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We hope this review was both interesting and useful. Please share it with family and friends who would benefit from it as well.

Book Review

This slice-of-life story by Lauren Myracle is the first in the "Life of Ty" series published by Dutton Children's Books, an imprint of Penguin Group (USA) Inc.

Penguin Problems is written for kids ages 6 to 9 years. The age range reflects readability and not necessarily content appropriateness.

Positive Elements

Spiritual Content

Sexual Content

Violent Content

Crude or Profane Language

Drug and Alcohol Content

Other Negative Elements

Conclusion

Pro-social Content

Objectionable Content

Summary Advisory

Plot Summary

Ty is a kind, sensitive 7-year-old. Life is tough, though, for several reasons. First, he has a new baby sister and desperately misses his parents' attention. His older sisters drop him off at school rather than walk him inside as Mom did. Mom can no longer go with him on field trips, and every interaction between them seems to be interrupted by a crying baby. Even the most innocent things Ty does at home seem to get him in trouble.

Besides that, Ty's best friend, Joseph, is in the hospital with leukemia. Ty must figure out whom to play with at school. He is uncomfortable when his other friends break rules or punch and play physically. Ty admits that his stomach is often in knots.

On a class field trip to the aquarium, Ty becomes frustrated with his classmates and wanders off. He finds himself in a roped-off section of the building where he is able to see some of the animals that weren't visible on the tour. He's delighted to get extremely close to a mother penguin and her babies.

He befriends one of the babies, feeling a bond with the creature since its mother and siblings aren't paying any attention to it. After sharing his sandwich with the penguin and naming it Pingy, he decides to take it home. He sneaks the penguin out of the museum in his backpack, even as oblivious security and his teacher scold him for running off alone.

Ty brings Pingy home, but quickly begins to see that his new pet seems unhappy. He shows it to his sisters, who graciously offer to sneak it back into the aquarium so their parents won't have to be bothered and Ty won't get in trouble. After the girls leave with Pingy, Ty's mom comes in to talk to him. She received a call from his teacher about his running off at the aquarium. She vows to make more time for the two of them to do things together. Then she asks Ty to watch his baby sister while she makes dinner. Ty is nervous at first but soon makes the baby laugh and begins to enjoy her.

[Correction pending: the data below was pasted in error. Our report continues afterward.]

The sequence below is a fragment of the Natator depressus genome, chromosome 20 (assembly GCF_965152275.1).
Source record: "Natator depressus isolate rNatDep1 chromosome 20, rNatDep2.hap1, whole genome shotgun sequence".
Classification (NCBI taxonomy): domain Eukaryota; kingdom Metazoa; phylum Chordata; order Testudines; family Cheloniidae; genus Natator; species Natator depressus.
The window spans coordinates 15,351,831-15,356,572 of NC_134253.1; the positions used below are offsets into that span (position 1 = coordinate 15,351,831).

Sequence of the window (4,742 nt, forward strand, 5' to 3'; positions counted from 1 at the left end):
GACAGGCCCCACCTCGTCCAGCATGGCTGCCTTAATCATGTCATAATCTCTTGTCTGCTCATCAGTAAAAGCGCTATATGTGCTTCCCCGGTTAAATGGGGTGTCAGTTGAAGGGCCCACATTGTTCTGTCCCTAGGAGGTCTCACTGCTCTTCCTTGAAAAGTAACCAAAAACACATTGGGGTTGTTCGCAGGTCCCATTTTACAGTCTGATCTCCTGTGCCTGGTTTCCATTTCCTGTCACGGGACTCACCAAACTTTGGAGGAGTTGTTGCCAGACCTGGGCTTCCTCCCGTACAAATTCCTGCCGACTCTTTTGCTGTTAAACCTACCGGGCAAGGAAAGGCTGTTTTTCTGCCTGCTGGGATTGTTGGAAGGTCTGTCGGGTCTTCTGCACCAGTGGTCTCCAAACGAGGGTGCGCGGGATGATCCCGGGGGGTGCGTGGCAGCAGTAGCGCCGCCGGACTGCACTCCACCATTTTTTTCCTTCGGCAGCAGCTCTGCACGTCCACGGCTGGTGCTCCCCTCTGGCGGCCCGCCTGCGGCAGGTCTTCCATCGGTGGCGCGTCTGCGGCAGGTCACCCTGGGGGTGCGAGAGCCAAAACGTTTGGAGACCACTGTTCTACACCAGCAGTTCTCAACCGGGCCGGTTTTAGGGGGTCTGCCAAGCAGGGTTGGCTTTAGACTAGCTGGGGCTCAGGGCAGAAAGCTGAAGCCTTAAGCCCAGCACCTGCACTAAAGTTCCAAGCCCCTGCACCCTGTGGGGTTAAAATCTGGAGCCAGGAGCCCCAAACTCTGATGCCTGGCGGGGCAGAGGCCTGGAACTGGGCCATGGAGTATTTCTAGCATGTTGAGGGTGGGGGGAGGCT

Christian Beliefs

None

Other Belief Systems

None

Authority Roles

Ty's parents do their best to give Ty the love and attention he needs while spending the bulk of their time caring for their newborn. Ty's teacher, Mrs. Webber, tries to teach her students natural consequences. She's kind and attentive to Ty but gets frustrated with him when he runs off on a field trip. On several occasions, Ty helps a younger boy at school when the preschooler has difficulties, such as a bathroom accident.

Profanity/Violence

The Lord's name is used in vain once.

Kissing/Sex/Homosexuality

None

Discussion Topics

Get free discussion questions for this book and others, at ThrivingFamily.com/discuss-books.

Additional Comments/Notes

You can request a review of a title you can't find at reviewrequests@family.org.

For additional parenting resources, download a free issue of Thriving Family, a marriage and parenting magazine published by Focus on the Family, at ThrivingFamily.com/magazine.

Book reviews cover the content, themes and worldviews of fiction books, not their literary merit, and equip parents to decide whether a book is appropriate for their children. The inclusion of a book's review does not constitute an endorsement by Focus on the Family.

Episode Reviews

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